Matus learned English from a former Russian teacher who was requalifying in English and was two lessons ahead of them in the book! He learned real English from a bunch of college-age American kids who came to his town and hung out with him and his friends, and he also spent three summers working in Maryland.

    I learned Czech first at a language school five days a week for 3 months, then paid for individual lessons 1-2x a week for two years or so. Marrying a Slovak didn't directly help my Czech, but he did make me watch the news and different old movies with him, which was a big stretch for me at the time! I would say the deciding factor in my language learning was time (I had a job that expected me to learn Czech, so they gave me the time to devote to it) and effort (I put in a great amount of effort, always asking questions nobody could answer, trying to read or watch movies, etc.).

    I do think just hearing other people use the target language can help children's attitudes toward the language because they see that it is a real language that real people use - that shouldn't be underestimated. Having said that, I would have been happy if we sang some Slovak Christmas carols, and not...Jingle Bells. In English. *laugh*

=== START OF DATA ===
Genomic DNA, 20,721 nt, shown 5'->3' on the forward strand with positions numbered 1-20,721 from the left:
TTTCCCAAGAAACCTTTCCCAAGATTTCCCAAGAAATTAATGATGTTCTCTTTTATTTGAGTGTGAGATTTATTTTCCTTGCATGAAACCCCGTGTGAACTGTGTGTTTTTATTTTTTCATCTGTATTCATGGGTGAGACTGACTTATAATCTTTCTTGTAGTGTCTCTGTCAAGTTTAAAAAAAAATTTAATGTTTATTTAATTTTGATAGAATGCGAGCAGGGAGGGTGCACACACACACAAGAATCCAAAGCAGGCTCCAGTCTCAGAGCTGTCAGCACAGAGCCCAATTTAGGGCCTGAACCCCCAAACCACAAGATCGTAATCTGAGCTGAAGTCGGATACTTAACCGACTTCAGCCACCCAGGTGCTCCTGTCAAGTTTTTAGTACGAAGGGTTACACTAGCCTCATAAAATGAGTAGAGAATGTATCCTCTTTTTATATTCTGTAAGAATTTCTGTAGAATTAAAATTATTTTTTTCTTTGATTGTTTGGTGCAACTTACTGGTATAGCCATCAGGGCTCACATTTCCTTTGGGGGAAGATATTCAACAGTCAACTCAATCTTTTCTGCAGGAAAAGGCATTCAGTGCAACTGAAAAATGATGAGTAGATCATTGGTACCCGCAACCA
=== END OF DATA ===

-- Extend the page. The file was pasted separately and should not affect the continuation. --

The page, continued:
I am so not joking about how to treat a cold or other cultural attitudes, either. And that's not even touching on child-rearing! Now there are some major differences. :)

  3. Thank you, both! It's so interesting to see all those different situations into which kids are plunked and one way or other, they figure out the languages that go with it.

    Sarah, I'm pretty sure I've seen articles saying that hearing other people speak the minority language is a good thing, in that it helps the kids understand that the language is important and is not just something their parent/grandparent/aunt/whatever speaks. Supposedly, it helps them put some more value onto the language, thereby providing them with some (more?) motivation to use it themselves.

    My kids sure like to hear others speak German, but I'm not sure it's made a difference. I guess it'd be hard to prove.

    And Melissa, I'm often mistaken for a native speaker with, like you're saying, either a speech impediment or hailing from some far-flung place that is known to have a strange accent. I'm never entirely sure whether the speech impediment thing is funny or weird, so I'm choosing to focus on 'got mistaken for a native speaker - woo hooo' :)

    Good luck with things as Katka gets older!